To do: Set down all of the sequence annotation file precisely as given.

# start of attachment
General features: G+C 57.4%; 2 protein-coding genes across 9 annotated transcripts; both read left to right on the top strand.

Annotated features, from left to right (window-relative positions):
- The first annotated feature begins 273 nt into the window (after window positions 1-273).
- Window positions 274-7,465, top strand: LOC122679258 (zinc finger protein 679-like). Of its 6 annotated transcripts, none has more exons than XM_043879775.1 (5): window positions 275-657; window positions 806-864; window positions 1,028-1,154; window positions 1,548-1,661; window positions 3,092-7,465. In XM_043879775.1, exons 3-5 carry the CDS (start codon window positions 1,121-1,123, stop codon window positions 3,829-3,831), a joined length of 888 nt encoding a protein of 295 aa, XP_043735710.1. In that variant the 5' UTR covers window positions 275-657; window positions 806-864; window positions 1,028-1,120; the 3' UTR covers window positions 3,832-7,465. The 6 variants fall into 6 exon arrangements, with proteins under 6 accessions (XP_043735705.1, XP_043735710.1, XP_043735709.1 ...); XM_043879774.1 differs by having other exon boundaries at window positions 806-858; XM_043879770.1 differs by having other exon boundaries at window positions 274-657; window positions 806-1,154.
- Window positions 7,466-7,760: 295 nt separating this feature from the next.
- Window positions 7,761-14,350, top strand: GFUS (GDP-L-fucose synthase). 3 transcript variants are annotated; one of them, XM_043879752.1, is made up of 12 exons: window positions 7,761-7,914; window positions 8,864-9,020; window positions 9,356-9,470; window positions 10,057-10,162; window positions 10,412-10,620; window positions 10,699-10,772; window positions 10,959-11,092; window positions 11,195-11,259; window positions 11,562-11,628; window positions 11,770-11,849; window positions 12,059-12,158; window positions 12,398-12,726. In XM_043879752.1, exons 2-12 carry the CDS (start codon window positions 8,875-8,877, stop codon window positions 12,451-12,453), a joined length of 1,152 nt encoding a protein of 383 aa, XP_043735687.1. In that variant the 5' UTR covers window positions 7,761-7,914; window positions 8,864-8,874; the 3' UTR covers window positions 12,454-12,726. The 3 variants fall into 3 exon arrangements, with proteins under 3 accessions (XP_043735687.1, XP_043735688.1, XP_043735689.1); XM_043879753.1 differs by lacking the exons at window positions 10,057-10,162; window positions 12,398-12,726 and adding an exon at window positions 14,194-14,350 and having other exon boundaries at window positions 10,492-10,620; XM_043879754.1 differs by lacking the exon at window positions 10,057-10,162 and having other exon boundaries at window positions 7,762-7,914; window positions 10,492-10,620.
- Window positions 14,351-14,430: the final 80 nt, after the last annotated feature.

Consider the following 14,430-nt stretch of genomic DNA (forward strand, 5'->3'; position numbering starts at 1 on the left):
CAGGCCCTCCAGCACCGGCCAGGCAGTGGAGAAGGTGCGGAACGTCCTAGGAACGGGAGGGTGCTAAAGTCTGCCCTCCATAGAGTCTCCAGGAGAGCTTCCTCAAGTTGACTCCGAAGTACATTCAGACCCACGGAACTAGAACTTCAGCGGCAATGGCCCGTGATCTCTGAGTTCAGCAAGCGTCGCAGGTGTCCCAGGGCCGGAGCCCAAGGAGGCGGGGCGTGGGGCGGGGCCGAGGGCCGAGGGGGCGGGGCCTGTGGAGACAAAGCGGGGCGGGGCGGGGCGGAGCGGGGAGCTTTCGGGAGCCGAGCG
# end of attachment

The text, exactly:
General features: G+C 57.4%; 2 protein-coding genes across 9 annotated transcripts; both read left to right on the top strand.

Annotated features, from left to right (window-relative positions):
- The first annotated feature begins 273 nt into the window (after window positions 1-273).
- Window positions 274-7,465, top strand: LOC122679258 (zinc finger protein 679-like). Of its 6 annotated transcripts, none has more exons than XM_043879775.1 (5): window positions 275-657; window positions 806-864; window positions 1,028-1,154; window positions 1,548-1,661; window positions 3,092-7,465. In XM_043879775.1, exons 3-5 carry the CDS (start codon window positions 1,121-1,123, stop codon window positions 3,829-3,831), a joined length of 888 nt encoding a protein of 295 aa, XP_043735710.1. In that variant the 5' UTR covers window positions 275-657; window positions 806-864; window positions 1,028-1,120; the 3' UTR covers window positions 3,832-7,465. The 6 variants fall into 6 exon arrangements, with proteins under 6 accessions (XP_043735705.1, XP_043735710.1, XP_043735709.1 ...); XM_043879774.1 differs by having other exon boundaries at window positions 806-858; XM_043879770.1 differs by having other exon boundaries at window positions 274-657; window positions 806-1,154.
- Window positions 7,466-7,760: 295 nt separating this feature from the next.
- Window positions 7,761-14,350, top strand: GFUS (GDP-L-fucose synthase). 3 transcript variants are annotated; one of them, XM_043879752.1, is made up of 12 exons: window positions 7,761-7,914; window positions 8,864-9,020; window positions 9,356-9,470; window positions 10,057-10,162; window positions 10,412-10,620; window positions 10,699-10,772; window positions 10,959-11,092; window positions 11,195-11,259; window positions 11,562-11,628; window positions 11,770-11,849; window positions 12,059-12,158; window positions 12,398-12,726. In XM_043879752.1, exons 2-12 carry the CDS (start codon window positions 8,875-8,877, stop codon window positions 12,451-12,453), a joined length of 1,152 nt encoding a protein of 383 aa, XP_043735687.1. In that variant the 5' UTR covers window positions 7,761-7,914; window positions 8,864-8,874; the 3' UTR covers window positions 12,454-12,726. The 3 variants fall into 3 exon arrangements, with proteins under 3 accessions (XP_043735687.1, XP_043735688.1, XP_043735689.1); XM_043879753.1 differs by lacking the exons at window positions 10,057-10,162; window positions 12,398-12,726 and adding an exon at window positions 14,194-14,350 and having other exon boundaries at window positions 10,492-10,620; XM_043879754.1 differs by lacking the exon at window positions 10,057-10,162 and having other exon boundaries at window positions 7,762-7,914; window positions 10,492-10,620.
- Window positions 14,351-14,430: the final 80 nt, after the last annotated feature.

Consider the following 14,430-nt stretch of genomic DNA (forward strand, 5'->3'; position numbering starts at 1 on the left):
CAGGCCCTCCAGCACCGGCCAGGCAGTGGAGAAGGTGCGGAACGTCCTAGGAACGGGAGGGTGCTAAAGTCTGCCCTCCATAGAGTCTCCAGGAGAGCTTCCTCAAGTTGACTCCGAAGTACATTCAGACCCACGGAACTAGAACTTCAGCGGCAATGGCCCGTGATCTCTGAGTTCAGCAAGCGTCGCAGGTGTCCCAGGGCCGGAGCCCAAGGAGGCGGGGCGTGGGGCGGGGCCGAGGGCCGAGGGGGCGGGGCCTGTGGAGACAAAGCGGGGCGGGGCGGGGCGGAGCGGGGAGCTTTCGGGAGCCGAGCG